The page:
Saturday, June 28, 2014

Slowing down at work

It's been a long old week and next week will feel longer - lots going on at work, which is a mixed blessing. On the one hand it's interesting work, and I'm really enjoying the sense that I'm increasingly competent and increasingly confident in what I do. On the other hand, long hours mean tired Nickie with no time for housework, crafting, or quality time with friends and family.

A few months ago it got very busy and I started showing early signs of burnout, so I've been working on several tips and tricks recently to try to manage the stress so it doesn't have such an impact on my health. I thought I'd share a few tips for slowing down in a busy work life here with you:

1. Tortoise not hare.

When you rush because you're busy, you make mistakes and have to go back and correct them. (Or at least I find this). This is stress-making for you and your colleagues. When it's super busy, it's even more important to take an extra moment just to check you haven't made any silly mistakes or typos. I'm finding that by telling colleagues I'd like a little more time to get it right and then delivering a better document, they are more relaxed with me about deadlines because they know they can rely on me. I know the work is piled high but better to do it once well than several times badly.

2. Avoid stimulants.

Coffee and sugar make me jittery and I find myself navigating peaks and troughs of energy. I'm finding that limiting the coffee and drinking green tea and water really helps me maintain a steady focus and keep a good pace of work. Eat fruit, raw vegetables and nuts as snacks if you get hungry, and avoid a heavy lunch. (Some people at my work eat pizza or lasagna every day - I have no idea how they avoid falling asleep afterwards.)

3. Tune out the stress.

Offices are noisy places, especially open plan offices. People are talking on the phone, having impromptu team meetings, receiving text messages and tap-tap-tapping on keyboards. Block it out. Bring a pair of headphones and listen to something online or on a music player if you have one. Music is good - programmes like deezer or spotify allow you to stream music free. Radio is also possible - BBC radio is available anywhere in the world for free. Personally, I'm preferring the many youtube videos offering 10 hours of the sea washing up and down a beach, of crickets or birdsong, or meditational noises like wind chimes. I can almost feel my heart slow down as I breath more deeply.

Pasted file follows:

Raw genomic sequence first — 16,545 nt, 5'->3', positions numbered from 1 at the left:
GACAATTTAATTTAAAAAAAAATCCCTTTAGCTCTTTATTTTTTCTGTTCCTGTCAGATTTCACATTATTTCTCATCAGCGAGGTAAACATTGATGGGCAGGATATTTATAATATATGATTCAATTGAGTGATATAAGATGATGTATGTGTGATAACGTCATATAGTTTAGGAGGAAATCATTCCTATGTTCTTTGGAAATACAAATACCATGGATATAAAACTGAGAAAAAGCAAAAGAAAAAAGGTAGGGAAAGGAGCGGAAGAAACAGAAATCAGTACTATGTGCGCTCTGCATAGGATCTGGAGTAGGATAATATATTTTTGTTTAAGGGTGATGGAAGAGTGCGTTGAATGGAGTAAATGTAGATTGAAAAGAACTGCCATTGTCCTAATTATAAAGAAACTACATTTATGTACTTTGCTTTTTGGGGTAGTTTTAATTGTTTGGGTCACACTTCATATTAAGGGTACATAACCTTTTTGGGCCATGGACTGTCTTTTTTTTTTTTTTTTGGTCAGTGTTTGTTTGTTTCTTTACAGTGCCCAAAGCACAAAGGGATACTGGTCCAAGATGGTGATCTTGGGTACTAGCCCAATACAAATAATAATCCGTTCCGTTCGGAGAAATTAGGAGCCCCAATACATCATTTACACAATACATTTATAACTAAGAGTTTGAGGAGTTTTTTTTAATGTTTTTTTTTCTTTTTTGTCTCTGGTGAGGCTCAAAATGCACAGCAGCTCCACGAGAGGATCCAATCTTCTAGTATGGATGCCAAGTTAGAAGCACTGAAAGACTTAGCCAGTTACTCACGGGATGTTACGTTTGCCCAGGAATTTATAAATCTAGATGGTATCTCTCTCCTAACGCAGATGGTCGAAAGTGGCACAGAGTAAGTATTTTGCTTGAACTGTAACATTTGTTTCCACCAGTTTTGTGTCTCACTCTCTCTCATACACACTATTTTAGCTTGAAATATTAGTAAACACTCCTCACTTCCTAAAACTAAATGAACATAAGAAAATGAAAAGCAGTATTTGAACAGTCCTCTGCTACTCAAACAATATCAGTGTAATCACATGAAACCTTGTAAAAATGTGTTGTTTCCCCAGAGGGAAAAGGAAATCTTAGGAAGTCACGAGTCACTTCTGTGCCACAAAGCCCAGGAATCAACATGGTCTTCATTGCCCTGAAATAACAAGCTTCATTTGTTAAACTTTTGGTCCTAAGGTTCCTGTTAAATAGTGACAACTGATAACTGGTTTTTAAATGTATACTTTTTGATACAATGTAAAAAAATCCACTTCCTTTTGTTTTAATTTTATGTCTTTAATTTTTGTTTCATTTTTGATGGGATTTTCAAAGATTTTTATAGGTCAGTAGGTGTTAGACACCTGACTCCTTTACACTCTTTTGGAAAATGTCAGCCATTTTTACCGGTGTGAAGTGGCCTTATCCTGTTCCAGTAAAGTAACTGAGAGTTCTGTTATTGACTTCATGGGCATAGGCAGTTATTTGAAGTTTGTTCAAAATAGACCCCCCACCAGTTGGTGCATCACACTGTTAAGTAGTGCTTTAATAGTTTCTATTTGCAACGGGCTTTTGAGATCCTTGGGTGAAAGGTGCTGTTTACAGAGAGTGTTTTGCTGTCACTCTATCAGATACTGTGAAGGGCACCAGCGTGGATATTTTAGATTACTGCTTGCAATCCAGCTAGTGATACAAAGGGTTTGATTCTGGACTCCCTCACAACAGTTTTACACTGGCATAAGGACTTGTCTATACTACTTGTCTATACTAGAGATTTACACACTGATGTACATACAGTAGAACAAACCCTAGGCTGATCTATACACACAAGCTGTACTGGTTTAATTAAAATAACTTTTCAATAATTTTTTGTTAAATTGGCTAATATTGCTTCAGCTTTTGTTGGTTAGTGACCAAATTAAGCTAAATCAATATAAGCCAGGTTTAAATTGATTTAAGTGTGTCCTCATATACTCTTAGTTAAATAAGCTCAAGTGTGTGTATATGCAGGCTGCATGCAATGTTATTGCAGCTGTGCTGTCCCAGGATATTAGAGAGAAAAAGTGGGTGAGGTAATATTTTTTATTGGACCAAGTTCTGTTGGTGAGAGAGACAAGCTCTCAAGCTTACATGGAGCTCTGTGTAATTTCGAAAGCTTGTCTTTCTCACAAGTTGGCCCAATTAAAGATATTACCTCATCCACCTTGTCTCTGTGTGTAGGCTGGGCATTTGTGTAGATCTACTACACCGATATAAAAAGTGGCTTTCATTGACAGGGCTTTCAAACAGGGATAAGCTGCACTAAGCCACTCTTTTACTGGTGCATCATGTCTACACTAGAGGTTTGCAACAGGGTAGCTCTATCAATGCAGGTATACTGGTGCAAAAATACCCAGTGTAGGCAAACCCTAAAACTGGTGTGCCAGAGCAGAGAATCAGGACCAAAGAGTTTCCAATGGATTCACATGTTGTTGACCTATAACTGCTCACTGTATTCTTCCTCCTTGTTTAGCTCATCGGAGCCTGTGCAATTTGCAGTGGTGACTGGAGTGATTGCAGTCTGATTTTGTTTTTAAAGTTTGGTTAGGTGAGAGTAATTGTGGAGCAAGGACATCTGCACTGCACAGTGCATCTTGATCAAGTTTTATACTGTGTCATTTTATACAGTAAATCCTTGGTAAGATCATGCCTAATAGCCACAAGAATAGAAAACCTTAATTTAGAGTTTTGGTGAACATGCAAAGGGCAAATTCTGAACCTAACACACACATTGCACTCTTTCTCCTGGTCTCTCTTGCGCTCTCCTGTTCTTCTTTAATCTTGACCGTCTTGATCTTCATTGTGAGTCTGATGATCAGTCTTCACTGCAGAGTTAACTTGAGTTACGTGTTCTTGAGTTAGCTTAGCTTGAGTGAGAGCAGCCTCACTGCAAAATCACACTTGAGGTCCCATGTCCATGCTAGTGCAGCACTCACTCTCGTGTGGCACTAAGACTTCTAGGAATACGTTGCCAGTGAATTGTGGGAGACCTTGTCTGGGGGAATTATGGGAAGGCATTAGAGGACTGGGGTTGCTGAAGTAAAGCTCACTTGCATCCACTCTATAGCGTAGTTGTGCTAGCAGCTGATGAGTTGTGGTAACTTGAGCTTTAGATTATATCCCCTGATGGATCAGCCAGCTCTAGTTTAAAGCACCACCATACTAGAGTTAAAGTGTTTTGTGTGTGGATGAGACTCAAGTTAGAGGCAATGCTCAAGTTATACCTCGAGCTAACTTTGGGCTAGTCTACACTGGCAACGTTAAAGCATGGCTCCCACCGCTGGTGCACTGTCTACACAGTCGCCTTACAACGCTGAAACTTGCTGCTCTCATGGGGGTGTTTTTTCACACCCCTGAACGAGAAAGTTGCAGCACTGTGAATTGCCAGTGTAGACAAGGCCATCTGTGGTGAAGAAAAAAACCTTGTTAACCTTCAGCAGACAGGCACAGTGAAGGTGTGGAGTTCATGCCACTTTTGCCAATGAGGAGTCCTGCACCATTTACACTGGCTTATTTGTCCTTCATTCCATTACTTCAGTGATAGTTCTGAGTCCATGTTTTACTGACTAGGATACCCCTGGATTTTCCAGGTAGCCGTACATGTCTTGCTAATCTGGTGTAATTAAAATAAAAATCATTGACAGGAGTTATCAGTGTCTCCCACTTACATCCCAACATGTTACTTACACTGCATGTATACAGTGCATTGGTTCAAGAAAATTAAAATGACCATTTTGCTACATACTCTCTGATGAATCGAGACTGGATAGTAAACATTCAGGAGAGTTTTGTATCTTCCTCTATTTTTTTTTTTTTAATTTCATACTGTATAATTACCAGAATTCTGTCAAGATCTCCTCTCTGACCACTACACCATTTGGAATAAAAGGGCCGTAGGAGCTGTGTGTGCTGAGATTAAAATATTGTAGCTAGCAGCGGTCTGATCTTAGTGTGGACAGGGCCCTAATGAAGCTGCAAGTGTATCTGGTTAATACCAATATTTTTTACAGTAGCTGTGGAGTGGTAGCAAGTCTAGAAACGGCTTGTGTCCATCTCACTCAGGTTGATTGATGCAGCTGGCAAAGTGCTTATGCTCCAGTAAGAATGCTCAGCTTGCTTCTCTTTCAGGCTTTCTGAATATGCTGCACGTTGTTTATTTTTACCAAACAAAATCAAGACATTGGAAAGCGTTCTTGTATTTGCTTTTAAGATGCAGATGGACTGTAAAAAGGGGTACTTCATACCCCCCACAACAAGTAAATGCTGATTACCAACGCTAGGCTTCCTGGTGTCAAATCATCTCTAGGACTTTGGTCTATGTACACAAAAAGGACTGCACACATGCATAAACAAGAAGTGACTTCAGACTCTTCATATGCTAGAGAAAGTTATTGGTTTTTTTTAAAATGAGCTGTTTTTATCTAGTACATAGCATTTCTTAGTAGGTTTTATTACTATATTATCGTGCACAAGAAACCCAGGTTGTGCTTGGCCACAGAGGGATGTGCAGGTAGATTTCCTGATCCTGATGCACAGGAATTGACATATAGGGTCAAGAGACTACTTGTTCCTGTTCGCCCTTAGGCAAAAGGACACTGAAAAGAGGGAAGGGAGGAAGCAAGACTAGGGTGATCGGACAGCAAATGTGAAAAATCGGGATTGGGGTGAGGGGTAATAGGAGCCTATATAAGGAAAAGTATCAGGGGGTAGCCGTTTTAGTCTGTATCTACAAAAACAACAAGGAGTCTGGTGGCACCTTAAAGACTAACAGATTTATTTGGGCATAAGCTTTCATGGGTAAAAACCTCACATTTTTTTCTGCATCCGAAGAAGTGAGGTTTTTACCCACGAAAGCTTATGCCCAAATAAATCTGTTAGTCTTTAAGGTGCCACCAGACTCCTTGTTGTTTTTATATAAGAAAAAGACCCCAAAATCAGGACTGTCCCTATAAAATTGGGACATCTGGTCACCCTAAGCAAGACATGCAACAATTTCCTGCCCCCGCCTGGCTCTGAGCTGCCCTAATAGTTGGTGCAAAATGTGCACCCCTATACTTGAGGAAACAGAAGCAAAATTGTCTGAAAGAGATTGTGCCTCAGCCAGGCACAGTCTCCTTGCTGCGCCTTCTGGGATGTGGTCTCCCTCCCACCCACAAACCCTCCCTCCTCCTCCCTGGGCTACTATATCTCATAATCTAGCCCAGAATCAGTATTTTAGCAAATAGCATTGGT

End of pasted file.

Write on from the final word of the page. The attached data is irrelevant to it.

1. They sound like good tips that anyone could do. Love the idea of streaming calming noises through headphones. I used to work in open plan offices and I so wish this had been an option then.

    1. I'm increasingly finding that tips for slowing down and reducing stress in the home also apply at work. The calming noises are BRILLIANT! Not quite as good as genuinely having a meadow full of birdsong outside an open window but it's a step closer.

  2. I finally got up to date with the modern world this month and bought a smart phone, and one of the first apps I downloaded was the 'rainy mood' app. I love it. It calms me down no matter how stressed I am feeling.

    Look out from a blog post from me in the next couple of days, by the way.

    1. Yay, welcome back to blogland!

      Why does rain make us calm, I wonder? Is it a cultural memory of rainy days when you couldn't go out so just had to sit in by the fire and do odd jobs?



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